How To Choose A Yoga School

Making the commitment to get your teachers training certification is a big step in the path of a yogi but before you dive in and start learning the ways of teaching yoga it’s very important that you take the time to consider what school you’ll be attending to get your teaching certificate.

Yoga has become increasingly popular since the sixties and today millions of people across america practice yoga regularly. What this means is that with so many school and workshops available for those who want to teach yoga it can be hard to discern between which ones provide real value and which ones are just out to make some money. By taking the time to do some evaluation and some research you can save yourself a lot of trouble as well as time and money.

The first thing to be aware of is that in the last few years many states have begun regulating their standards for yoga schools and teacher trainings. Although there has been some debate about whether or not this type of regulation truly serves the yoga community it is helpful in setting standards for teacher trainings. The Yoga Alliance, a nonprofit organization, has a system for evaluating teachers and schools and has a list of registered yoga studios and teacher trainings that is accessible via their webpage online. This can be a great resource for anyone that wants to be sure of the school they have chosen.

Using that list you can usually come up with a few good possible choices for your school. The next step is to ask yourself some serious questions about what kind of school will best suit you. What is your schedule like? What style of yoga do you want to learn and teach? Do you have certain teachers you’d like to study with? Where is the ideal school for you going to be located? Are you doing a residential program or a study that requires travel of any kind? What about the size of class your your own learning style? These are all questions you should bear in mind when requesting information from any school.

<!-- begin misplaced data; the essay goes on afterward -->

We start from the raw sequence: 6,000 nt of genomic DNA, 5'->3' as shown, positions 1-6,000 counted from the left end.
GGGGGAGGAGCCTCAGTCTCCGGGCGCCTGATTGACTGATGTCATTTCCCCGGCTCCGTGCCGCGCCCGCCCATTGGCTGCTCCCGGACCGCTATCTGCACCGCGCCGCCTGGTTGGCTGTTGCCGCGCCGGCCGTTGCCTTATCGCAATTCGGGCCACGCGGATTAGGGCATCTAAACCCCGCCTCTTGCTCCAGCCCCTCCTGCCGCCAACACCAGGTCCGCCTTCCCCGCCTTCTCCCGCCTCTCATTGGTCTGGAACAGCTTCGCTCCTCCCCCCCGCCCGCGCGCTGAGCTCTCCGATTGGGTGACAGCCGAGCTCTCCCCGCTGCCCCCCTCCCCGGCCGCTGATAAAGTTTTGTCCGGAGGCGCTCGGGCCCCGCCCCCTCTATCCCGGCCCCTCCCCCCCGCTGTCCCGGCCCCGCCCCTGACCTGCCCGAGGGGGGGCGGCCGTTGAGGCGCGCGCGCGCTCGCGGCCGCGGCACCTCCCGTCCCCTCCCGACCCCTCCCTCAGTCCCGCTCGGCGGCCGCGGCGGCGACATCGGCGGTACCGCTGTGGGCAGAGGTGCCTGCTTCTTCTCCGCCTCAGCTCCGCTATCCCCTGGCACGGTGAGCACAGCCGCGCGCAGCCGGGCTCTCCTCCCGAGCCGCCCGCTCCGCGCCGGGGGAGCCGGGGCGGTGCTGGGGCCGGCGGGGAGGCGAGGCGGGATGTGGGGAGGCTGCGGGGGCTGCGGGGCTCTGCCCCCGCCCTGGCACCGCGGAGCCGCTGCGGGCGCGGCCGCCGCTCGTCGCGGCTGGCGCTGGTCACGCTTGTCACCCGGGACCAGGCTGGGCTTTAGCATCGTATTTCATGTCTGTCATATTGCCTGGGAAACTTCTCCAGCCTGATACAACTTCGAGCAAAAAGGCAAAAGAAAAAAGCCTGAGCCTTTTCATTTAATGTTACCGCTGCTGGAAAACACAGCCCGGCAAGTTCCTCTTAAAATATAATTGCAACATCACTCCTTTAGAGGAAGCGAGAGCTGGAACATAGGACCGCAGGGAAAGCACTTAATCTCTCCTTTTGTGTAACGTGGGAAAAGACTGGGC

The next step is in fact to ask your schools for more information. Ask what courses they offer - a 200 or 500 hour program? Ask how many teachers have graduated from their course and how many are still practicing? Ask for a list of material covered and how it’s presented. If you can, meet the teachers in advance and talk to past students of the course to get some honest opinions about the quality of the class.

Also be sure that you’re aware of the financial obligations of the class. Ask about cost, payment plans, refund policies, cancellation policies, and early-drop out policies. You don’t want to be mid-way through your training only to find out you must leave and that you wont be able to get a refund or any credit for all your hard work.

It’s also important to get a list of materials required for the class and fit those into your budget. Some schools will include everything required in their tuition (such as books, class passes, supplies etc) but others will mark those as additional costs. Know in advance so you’re clear on exactly how much the class is going to cost you.

Finally, be sure to spend some time visiting your school or studio before you commit to any training with them. Some places may have great websites or look good on paper but you can’t be sure about the feel of a school or of the people working there until you actually visit it.